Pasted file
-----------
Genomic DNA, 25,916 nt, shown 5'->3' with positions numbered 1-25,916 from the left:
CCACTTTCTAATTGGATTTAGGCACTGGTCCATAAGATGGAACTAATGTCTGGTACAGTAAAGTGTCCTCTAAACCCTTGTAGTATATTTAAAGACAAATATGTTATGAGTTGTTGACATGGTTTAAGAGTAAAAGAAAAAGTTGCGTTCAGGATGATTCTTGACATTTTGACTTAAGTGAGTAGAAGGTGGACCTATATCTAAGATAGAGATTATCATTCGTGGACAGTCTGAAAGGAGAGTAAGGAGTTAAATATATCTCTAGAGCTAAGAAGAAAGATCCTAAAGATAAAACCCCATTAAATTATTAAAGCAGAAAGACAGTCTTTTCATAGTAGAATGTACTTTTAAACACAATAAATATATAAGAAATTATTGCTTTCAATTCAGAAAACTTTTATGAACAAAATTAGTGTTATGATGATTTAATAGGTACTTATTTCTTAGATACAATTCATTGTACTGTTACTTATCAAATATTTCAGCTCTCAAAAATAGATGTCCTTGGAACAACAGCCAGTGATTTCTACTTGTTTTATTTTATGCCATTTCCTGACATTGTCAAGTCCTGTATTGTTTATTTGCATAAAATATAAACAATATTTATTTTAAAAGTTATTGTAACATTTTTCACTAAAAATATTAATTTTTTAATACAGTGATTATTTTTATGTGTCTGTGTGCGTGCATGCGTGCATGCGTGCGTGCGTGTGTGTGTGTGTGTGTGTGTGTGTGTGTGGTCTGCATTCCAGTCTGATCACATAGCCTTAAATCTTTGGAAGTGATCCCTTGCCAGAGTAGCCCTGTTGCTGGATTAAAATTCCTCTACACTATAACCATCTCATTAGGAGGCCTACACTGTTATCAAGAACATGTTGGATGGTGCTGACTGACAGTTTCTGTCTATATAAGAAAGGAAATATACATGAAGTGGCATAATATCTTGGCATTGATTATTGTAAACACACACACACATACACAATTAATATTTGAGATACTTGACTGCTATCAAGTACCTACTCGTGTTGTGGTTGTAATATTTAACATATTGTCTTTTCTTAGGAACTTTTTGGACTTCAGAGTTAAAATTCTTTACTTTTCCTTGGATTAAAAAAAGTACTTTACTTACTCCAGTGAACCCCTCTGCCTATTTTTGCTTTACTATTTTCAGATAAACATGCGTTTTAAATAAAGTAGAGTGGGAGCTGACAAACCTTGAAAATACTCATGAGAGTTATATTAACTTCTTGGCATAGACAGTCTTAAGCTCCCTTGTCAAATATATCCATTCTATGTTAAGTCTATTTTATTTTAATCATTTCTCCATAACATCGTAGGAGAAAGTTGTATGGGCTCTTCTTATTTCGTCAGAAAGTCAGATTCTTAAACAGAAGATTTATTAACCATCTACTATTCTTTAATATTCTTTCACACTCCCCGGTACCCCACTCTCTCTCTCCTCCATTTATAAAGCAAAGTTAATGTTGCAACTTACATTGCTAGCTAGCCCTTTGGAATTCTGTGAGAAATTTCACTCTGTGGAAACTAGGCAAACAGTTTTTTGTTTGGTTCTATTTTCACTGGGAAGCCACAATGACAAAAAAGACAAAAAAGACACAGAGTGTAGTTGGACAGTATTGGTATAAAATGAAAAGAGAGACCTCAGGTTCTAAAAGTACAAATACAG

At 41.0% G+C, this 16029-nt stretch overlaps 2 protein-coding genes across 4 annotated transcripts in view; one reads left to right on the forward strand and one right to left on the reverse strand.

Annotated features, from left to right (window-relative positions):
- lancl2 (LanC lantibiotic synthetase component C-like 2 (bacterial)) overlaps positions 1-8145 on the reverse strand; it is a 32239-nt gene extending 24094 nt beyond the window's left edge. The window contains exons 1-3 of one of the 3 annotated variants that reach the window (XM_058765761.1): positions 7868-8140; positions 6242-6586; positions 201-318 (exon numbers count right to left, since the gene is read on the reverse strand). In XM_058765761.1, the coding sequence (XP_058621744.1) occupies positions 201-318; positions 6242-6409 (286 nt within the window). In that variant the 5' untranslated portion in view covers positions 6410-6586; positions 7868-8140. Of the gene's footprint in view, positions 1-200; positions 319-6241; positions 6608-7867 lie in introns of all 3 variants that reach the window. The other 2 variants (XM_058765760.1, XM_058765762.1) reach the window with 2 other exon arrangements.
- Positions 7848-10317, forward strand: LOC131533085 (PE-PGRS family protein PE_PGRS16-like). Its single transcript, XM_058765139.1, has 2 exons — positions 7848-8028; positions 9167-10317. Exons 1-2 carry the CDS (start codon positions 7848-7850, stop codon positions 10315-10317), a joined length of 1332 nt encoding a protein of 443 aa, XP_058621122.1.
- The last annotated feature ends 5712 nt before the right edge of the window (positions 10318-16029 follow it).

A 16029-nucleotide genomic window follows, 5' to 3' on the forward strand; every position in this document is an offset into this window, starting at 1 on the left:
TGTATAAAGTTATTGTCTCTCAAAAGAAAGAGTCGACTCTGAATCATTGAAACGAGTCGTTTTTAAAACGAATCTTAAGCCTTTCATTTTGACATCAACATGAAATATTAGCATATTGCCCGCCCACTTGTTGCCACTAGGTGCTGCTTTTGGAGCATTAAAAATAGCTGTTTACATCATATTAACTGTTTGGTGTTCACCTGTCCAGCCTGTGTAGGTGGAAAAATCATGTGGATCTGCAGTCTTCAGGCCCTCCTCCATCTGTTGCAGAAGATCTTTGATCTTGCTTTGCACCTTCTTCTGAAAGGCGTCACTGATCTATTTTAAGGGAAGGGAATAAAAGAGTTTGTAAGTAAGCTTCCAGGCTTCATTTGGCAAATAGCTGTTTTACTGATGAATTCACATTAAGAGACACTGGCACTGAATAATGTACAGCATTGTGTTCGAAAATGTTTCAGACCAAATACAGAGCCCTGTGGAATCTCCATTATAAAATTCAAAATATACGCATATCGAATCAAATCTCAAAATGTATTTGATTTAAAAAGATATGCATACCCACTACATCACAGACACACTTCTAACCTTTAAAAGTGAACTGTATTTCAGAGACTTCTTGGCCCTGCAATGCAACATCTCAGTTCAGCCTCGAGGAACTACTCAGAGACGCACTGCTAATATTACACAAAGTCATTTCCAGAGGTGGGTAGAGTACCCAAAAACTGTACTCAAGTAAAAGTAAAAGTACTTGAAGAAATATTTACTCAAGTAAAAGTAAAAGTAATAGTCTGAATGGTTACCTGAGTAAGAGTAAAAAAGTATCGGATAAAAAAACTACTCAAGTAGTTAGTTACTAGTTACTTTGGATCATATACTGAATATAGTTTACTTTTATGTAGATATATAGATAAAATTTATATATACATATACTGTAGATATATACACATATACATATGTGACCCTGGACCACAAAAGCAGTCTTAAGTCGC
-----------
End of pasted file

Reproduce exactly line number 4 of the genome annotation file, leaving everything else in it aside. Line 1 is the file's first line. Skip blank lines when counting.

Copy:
Annotated features, from left to right (window-relative positions):